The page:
The Student News Site of Marshfield High School

The Marshfield Times

The Student News Site of Marshfield High School

The Marshfield Times

The Student News Site of Marshfield High School

The Marshfield Times


With recent school shootings such as the Sandy Hook Elementary tragedy, questions have arisen regarding Marshfield’s security.


By Spencer Hurbis & Cheyenne McNeely| Collaborative Reporters


Backpacks and purses began to pile up outside the entrances to the Marshfield auditorium. Anxious students filed into the building, moving quickly past Coos Bay Police officers and taking their seats. On Dec. 20, Marshfield High School prepared for a shooting after rumors circulated that the school was in danger during the annual Fine Arts Winter assembly.

Eighth grader Cayce Hill said he was very alert and a little afraid of the possible threat. He had a route planned and sat close to the door, ready to make a quick escape with his friends if shots were fired.

 “You were forced to go to the assembly which I think is controversial,” Hill said. “It was kind of nerve-racking to go in there because if somebody opened fire, would the cops then open fire on the audience?”

Marshfield administrators had the police department assist them in the protection of the school, but did not resort to canceling the school day. According to Security Officer Todd Tardie, there were no specific threats made against the school, and rumors like these had been floating around schools all over the country after the recent shooting in Newtown, Connecticut.

Tardie said most of the rumors started by students joking around and trying to get school canceled. He said if there was ever a legitimate threat made, officials would shut down the school because the safety of students is their highest priority. Until then, Tardie believes the safety of the school rests in the hands of the students, as it is their responsibility to let administration know of any threats they are aware of.

“You guys know everything and you hear it all. I walk around students all day that know way more than I do, but they just won’t talk,” Tardie said. “The safety and well-being of our school is really in the hands of the students, if they would just talk and not be fearful of that.”

Coos Bay School District Superintendent Dawn Granger said she was very grateful to the Coos Bay Police Department for their active cooperation and involvement in the situation. She said the police looked thoroughly into the rumors and discovered nothing in them but a dead end.

“We didn’t have any specific information, just rumors that were being reported, but because they’re rumors that had to deal with student safety, we take them very seriously,” Granger said. “We are being very cautious for our children because we love them and they are irreplaceable.”

Approximately one-third of the student body did not attend school the day after hearing the rumors. Sophomore Gabby Bryant made the decision to stay home even though her father, social studies teacher Bruce Bryant, still had to be there to teach his eighth grade students.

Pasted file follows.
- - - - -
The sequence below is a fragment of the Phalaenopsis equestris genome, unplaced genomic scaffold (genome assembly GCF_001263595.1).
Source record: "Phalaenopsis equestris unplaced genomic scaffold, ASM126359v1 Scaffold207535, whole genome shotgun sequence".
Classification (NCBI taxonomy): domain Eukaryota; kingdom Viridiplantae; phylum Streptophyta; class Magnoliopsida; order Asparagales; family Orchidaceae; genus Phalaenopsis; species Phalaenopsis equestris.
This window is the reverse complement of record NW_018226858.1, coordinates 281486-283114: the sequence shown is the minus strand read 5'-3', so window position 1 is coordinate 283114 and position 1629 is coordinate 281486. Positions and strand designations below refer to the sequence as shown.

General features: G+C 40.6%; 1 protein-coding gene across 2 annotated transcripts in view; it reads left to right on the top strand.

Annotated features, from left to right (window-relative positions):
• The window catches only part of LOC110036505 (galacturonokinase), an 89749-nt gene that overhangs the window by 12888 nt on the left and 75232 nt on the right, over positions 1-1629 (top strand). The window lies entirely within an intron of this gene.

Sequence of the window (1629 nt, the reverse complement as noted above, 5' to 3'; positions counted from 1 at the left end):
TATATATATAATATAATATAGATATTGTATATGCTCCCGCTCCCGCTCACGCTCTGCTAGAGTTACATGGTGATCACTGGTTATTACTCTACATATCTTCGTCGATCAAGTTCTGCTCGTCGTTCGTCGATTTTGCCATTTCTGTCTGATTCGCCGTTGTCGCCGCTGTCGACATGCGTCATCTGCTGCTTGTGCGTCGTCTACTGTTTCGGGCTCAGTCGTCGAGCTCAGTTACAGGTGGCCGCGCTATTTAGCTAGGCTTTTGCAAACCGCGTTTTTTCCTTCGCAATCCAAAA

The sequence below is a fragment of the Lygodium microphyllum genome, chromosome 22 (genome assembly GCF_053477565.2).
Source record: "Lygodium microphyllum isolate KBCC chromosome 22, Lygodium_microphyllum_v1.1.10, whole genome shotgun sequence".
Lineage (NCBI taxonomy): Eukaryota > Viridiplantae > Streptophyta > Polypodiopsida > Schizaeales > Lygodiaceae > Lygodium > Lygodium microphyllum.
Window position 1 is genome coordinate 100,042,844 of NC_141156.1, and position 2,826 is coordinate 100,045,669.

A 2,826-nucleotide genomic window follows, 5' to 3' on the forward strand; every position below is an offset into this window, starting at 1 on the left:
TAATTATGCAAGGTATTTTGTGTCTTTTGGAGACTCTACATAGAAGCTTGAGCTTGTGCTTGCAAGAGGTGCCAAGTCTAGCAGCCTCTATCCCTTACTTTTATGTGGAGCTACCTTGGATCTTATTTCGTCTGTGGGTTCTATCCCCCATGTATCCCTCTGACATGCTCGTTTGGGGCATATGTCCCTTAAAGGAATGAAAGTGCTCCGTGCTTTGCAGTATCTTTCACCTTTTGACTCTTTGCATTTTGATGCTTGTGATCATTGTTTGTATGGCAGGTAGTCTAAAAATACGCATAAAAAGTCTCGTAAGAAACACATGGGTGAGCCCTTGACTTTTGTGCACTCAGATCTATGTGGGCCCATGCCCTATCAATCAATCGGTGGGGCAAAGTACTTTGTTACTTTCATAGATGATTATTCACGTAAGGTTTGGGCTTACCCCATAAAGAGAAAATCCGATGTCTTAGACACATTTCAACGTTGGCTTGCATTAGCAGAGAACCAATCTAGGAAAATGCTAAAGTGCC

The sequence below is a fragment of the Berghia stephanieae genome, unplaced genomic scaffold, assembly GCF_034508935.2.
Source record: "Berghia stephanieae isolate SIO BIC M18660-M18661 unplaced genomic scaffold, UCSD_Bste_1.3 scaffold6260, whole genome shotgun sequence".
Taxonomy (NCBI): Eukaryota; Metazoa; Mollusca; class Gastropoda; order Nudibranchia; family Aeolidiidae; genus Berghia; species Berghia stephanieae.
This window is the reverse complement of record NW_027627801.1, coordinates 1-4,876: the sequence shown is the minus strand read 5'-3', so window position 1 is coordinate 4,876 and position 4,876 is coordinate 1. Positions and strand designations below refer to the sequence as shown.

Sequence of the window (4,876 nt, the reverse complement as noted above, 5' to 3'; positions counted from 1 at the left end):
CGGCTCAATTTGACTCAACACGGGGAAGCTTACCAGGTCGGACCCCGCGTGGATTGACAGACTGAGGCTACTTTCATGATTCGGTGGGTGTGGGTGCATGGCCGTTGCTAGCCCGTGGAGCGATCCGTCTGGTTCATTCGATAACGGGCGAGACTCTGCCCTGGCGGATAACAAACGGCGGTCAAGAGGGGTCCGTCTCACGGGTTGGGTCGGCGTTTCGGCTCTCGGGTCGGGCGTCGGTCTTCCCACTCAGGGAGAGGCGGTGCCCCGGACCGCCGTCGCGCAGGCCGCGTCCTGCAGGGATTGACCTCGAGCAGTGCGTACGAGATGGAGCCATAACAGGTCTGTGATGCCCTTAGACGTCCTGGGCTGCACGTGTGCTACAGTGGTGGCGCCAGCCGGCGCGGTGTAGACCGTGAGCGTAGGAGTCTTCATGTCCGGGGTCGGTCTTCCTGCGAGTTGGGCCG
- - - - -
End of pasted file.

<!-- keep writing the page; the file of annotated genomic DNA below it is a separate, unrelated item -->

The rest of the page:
“I knew threats like that were happening around the United States and I was a little freaked out,” Gabby said. “When rumors started going around our school, I didn’t even want to have to deal with it because just picturing it was kind of an emotional thing.”

The Coos Bay Police Department worked in cooperation with the Marshfield administration and had five officers stationed around the campus to ensure the safety of the school staff and students. Officer Mike Shaffer said Marshfield’s administrators did a very good job in communicating with the police department and taking the situation seriously.

      “It was sort of vague threats at that time, however we took them extremely seriously,” Shaffer said.  “With that in mind, it was sort of vigilance and presence, and to look for anything out of the ordinary.”

Shaffer, along with some of the other officers at the site, had two children of his own attending school that day.

“We as a police department, and as individual officers, had a strong interest in the safety of this campus, and the other campuses in the district,” Shaffer said.

According to Granger, the police and fire departments do an annual practice drill where they run through the school trying to find where an attacker could hide and checking all of the access points, as they would in an emergency.  

The school board and local law enforcement review crisis plans together and advise that all Coos Bay schools do monthly lockdown drills to help prepare staff and students for any threat.

“To the best of our abilities, our staff is prepared for something like that, but every threat will be prosecuted and every person, student or community member that makes a threat will have disciplinary and legal consequences,” Granger said. “You can’t go about threatening our children and getting away with it.”

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